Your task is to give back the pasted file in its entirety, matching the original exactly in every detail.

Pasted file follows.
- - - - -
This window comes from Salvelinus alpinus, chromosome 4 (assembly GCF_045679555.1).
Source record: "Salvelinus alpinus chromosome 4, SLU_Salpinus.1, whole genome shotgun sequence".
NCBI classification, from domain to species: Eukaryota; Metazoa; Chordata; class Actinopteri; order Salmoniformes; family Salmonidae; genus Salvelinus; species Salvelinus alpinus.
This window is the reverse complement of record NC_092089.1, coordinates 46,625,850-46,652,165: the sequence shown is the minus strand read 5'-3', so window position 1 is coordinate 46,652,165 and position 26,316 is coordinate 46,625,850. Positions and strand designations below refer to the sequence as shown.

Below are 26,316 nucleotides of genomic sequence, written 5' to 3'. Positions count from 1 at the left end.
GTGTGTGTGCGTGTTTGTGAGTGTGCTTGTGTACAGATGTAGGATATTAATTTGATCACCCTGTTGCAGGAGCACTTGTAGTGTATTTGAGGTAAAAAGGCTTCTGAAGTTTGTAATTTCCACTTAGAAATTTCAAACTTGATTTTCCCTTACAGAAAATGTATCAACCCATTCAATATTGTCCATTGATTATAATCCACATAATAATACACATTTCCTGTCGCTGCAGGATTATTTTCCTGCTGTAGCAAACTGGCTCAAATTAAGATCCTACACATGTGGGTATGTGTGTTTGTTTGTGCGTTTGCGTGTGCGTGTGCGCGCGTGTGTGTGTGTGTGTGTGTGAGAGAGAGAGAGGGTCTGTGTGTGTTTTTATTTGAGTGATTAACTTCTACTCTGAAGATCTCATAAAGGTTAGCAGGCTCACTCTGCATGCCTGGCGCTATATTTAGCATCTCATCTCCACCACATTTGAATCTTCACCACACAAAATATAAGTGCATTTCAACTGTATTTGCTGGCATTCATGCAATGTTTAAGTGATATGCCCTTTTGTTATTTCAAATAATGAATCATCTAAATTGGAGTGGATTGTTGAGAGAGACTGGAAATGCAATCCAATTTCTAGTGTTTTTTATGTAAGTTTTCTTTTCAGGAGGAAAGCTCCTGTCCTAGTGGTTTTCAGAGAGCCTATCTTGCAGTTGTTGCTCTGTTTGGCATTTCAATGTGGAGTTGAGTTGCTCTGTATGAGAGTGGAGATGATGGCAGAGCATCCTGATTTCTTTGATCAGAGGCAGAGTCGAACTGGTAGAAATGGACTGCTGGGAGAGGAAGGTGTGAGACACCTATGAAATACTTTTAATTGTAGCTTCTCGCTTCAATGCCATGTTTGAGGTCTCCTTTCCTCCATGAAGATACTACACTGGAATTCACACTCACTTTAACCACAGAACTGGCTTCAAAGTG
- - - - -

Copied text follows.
This window comes from Salvelinus alpinus, chromosome 4 (assembly GCF_045679555.1).
Source record: "Salvelinus alpinus chromosome 4, SLU_Salpinus.1, whole genome shotgun sequence".
NCBI classification, from domain to species: Eukaryota; Metazoa; Chordata; class Actinopteri; order Salmoniformes; family Salmonidae; genus Salvelinus; species Salvelinus alpinus.
This window is the reverse complement of record NC_092089.1, coordinates 46,625,850-46,652,165: the sequence shown is the minus strand read 5'-3', so window position 1 is coordinate 46,652,165 and position 26,316 is coordinate 46,625,850. Positions and strand designations below refer to the sequence as shown.

Below are 26,316 nucleotides of genomic sequence, written 5' to 3'. Positions count from 1 at the left end.
GTGTGTGTGCGTGTTTGTGAGTGTGCTTGTGTACAGATGTAGGATATTAATTTGATCACCCTGTTGCAGGAGCACTTGTAGTGTATTTGAGGTAAAAAGGCTTCTGAAGTTTGTAATTTCCACTTAGAAATTTCAAACTTGATTTTCCCTTACAGAAAATGTATCAACCCATTCAATATTGTCCATTGATTATAATCCACATAATAATACACATTTCCTGTCGCTGCAGGATTATTTTCCTGCTGTAGCAAACTGGCTCAAATTAAGATCCTACACATGTGGGTATGTGTGTTTGTTTGTGCGTTTGCGTGTGCGTGTGCGCGCGTGTGTGTGTGTGTGTGTGTGAGAGAGAGAGAGGGTCTGTGTGTGTTTTTATTTGAGTGATTAACTTCTACTCTGAAGATCTCATAAAGGTTAGCAGGCTCACTCTGCATGCCTGGCGCTATATTTAGCATCTCATCTCCACCACATTTGAATCTTCACCACACAAAATATAAGTGCATTTCAACTGTATTTGCTGGCATTCATGCAATGTTTAAGTGATATGCCCTTTTGTTATTTCAAATAATGAATCATCTAAATTGGAGTGGATTGTTGAGAGAGACTGGAAATGCAATCCAATTTCTAGTGTTTTTTATGTAAGTTTTCTTTTCAGGAGGAAAGCTCCTGTCCTAGTGGTTTTCAGAGAGCCTATCTTGCAGTTGTTGCTCTGTTTGGCATTTCAATGTGGAGTTGAGTTGCTCTGTATGAGAGTGGAGATGATGGCAGAGCATCCTGATTTCTTTGATCAGAGGCAGAGTCGAACTGGTAGAAATGGACTGCTGGGAGAGGAAGGTGTGAGACACCTATGAAATACTTTTAATTGTAGCTTCTCGCTTCAATGCCATGTTTGAGGTCTCCTTTCCTCCATGAAGATACTACACTGGAATTCACACTCACTTTAACCACAGAACTGGCTTCAAAGTG